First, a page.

Bio-Imaging Technologies Acquires Phoenix Data Systems
Newton, Pa.-based contract research organization (CRO) Bio-Imaging Technologies has opened up a new book of business with the acquisition of eClinical company Phoenix Data Systems. Bio-Imaging, which specializes in running trials that require medical imaging management, purchased the King of Prussia, Pa.-based company for $24 million, including $17 million in stock and $7 million in cash.
Following the acquisition, Bio-Imaging raised its revenue guidance range from $42 to $45 million to $52 to $55 million. It boosted its earnings guidance from 21 to 23 cents per share to 22 cents to 24 cents per share. The company reported service revenues of $38.2 million last year.
Crosstree Capital Partners acted as financial advisors on the deal.
For the near-term, Bio-Imaging plans to manage the company as a separate entity while it finds ways to leverage its core CRO business. The company stated it will be looking for sales force, marketing and technology efficiencies. For now, Phoenix Data Systems will remain relatively unchanged. The company will keep its name and continue to be run by its current president, William Claypool, M.D. All 127 of its employees will remain part of the organization.
“We do see tremendous opportunity, probably in the next year time-frame, to start to look at how we can do things more efficiently and grow more revenues without growing as many people,” said Mark Weinstein, president and chief executive officer at Bio-Imaging stated during a conference call...
Ted Kaminer, chief financial officer at Bio-Imaging, stated that the electronic data capture (EDC) market was at a dramatic tipping point in terms of adoption.
“Most of the pharmaceutical companies believe that outsourcing EDC is the most cost effective and efficient option. [The industry] is expected to experience dramatic growth over the next four-to-five years to over a $1 billion,” stated Kaminer.
He added that Phoenix Data Systems will be poised to become an eClinical market leader now that it is part of a global organization.
Founded in 1997, Phoenix Data Systems currently has about 35 clients and is working on 80 different projects. The company stated it generated $12 million in revenue in 2007 and that it is profitable. In contrast, Bio-Imaging has 100 clients and is running 220 projects.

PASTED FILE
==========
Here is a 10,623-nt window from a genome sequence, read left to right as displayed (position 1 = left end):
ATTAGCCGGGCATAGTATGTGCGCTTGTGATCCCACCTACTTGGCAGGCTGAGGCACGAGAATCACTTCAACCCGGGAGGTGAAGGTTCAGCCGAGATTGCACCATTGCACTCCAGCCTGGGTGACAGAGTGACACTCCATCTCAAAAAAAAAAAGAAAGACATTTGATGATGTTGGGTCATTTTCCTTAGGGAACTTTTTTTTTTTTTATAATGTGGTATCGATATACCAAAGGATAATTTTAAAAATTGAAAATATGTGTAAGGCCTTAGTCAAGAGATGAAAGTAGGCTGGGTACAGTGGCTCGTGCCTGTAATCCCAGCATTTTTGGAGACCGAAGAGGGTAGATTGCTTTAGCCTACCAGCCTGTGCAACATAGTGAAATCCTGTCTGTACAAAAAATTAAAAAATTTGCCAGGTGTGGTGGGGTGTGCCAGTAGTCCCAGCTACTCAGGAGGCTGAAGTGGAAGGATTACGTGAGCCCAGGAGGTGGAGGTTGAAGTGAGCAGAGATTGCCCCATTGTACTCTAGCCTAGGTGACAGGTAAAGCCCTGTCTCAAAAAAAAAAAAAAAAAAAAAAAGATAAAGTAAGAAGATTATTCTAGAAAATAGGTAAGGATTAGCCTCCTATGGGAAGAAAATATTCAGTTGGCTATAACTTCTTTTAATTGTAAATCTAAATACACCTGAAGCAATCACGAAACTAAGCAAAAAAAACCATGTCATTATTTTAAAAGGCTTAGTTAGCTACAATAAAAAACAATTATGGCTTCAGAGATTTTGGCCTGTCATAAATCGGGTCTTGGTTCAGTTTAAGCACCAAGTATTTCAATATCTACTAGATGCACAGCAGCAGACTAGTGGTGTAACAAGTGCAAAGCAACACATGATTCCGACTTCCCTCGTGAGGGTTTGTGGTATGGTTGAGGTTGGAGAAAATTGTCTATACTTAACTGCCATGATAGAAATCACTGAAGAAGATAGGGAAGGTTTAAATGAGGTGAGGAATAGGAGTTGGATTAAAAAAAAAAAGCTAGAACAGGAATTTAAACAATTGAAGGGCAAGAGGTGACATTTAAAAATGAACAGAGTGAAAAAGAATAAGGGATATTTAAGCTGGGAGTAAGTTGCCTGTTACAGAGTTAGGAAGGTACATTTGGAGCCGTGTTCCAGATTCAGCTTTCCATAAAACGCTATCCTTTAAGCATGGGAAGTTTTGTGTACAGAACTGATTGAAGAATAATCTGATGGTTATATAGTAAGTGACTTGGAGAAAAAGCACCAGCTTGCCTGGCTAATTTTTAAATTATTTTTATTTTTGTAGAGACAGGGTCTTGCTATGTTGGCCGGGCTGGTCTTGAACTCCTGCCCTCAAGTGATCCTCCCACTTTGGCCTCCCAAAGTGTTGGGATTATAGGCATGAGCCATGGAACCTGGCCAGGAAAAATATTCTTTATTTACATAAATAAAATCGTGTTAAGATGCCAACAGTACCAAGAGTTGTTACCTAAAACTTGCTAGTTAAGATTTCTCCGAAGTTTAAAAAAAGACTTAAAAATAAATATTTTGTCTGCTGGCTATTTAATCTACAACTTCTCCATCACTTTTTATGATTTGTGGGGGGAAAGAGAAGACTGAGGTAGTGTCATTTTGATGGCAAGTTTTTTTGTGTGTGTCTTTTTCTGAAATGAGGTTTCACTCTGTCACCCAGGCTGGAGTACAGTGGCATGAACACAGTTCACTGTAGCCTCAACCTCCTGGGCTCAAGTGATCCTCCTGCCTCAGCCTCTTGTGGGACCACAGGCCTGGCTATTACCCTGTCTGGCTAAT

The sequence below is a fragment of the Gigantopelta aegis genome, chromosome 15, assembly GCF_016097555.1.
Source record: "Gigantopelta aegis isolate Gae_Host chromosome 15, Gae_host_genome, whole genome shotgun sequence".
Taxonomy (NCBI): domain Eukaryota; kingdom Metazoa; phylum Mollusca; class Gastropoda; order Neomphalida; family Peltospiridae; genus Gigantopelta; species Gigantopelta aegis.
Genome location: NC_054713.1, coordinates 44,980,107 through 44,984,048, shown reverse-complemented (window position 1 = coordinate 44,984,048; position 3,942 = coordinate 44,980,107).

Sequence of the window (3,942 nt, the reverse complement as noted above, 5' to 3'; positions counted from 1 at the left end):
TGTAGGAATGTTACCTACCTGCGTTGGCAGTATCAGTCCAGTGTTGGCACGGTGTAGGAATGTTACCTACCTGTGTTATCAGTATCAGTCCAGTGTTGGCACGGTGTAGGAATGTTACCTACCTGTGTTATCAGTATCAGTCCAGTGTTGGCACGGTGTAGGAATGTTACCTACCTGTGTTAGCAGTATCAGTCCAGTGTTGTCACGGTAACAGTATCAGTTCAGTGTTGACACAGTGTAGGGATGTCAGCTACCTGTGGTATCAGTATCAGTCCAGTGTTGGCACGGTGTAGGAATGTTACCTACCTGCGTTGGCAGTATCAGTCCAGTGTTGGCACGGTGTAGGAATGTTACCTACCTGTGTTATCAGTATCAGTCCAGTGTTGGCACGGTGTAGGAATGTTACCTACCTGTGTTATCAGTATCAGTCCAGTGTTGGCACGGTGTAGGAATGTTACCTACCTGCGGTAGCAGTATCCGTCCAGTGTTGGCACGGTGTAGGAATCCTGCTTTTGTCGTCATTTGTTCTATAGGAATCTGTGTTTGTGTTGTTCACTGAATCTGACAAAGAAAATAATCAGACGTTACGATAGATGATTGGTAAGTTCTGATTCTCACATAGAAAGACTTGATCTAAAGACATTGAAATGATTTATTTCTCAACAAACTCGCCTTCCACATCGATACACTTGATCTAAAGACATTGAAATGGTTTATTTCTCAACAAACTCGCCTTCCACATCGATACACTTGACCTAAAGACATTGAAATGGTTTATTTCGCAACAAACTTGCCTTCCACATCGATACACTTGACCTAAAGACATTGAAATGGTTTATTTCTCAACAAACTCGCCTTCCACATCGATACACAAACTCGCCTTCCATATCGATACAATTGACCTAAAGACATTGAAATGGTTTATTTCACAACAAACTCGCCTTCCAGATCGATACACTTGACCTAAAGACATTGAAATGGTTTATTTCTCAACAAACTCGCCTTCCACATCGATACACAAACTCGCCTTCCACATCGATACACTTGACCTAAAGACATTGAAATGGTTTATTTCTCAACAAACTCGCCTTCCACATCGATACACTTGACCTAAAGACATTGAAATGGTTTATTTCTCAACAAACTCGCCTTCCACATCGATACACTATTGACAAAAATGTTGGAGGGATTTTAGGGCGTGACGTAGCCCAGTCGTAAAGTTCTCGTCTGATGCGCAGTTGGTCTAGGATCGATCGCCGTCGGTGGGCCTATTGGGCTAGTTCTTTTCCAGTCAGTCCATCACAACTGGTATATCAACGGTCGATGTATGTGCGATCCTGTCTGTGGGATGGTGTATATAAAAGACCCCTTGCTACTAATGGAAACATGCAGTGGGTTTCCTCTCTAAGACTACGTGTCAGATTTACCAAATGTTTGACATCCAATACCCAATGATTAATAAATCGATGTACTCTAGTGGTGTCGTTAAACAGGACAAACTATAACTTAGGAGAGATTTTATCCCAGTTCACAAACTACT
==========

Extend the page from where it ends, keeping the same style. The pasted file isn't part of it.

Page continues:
Although Phoenix Data Systems is primarily an EDC provider, the company has other eClinical offerings such as electric patient report outcome (ePRO) and interactive voice response (IVR) services. It stated that its comprehensive data management services are a large component of its success.
Although the adoption of EDC in early stage development has been slower compared with later phase studies, Phoenix Data Systems’ phase I business is a large part of the company’s success. It’s a vital revenue stream for the company, which stated that at any one time, half of all its ongoing trials are in phase I.
Claypool said that one of the reasons its phase I services are so “palatable” to its clients is because of its ability to put studies together much faster with full edit checks and validation.
“We’ve been very lucky in that we’ve had a great relationship with a couple of sponsors who have relied on us for phase I. Over the last four years, we’ve been able to jointly develop certain aspects of our technology that really appeals to them,” he said.
Bio-Imaging was founded in 1990 and went public just two years later. Although it was dropped from NASDAQ for four years for failing to turn a profit, it has had nearly seven years of steady growth. And it has built up its global operations with a heavy emphasis on non-organic expansion. The company has built its extensive imaging capabilities, the mainstay of its business, from several acquisitions of companies with different therapeutic expertise.
In 2004, the CRO acquired Netherlands-based Heart Core, a central imaging lab focusing on cardiopulmonary services for clinical trials. In February 2007, it acquired France-based imaging company Theralys. The company focused on central nervous system and neurovascular treatment areas such Alzheimer’s and stroke.
“In each case, management has been able to effectively retain and integrate the teams from these groups to expand the revenue and profitability of Bio-Imaging…we expect similar results from this acquisition,” stated Kaminer.
Medical imaging plays an increasingly important role in the development of drugs for a variety of disease processes, including cardiovascular disease, central nervous system disease, cancer, diabetes, osteoporosis and arthritis. Use of medical imaging within clinical trials offers the potential for more efficient and accurate evaluation of medical products and provides information not available by using traditional measurements such as quality of life.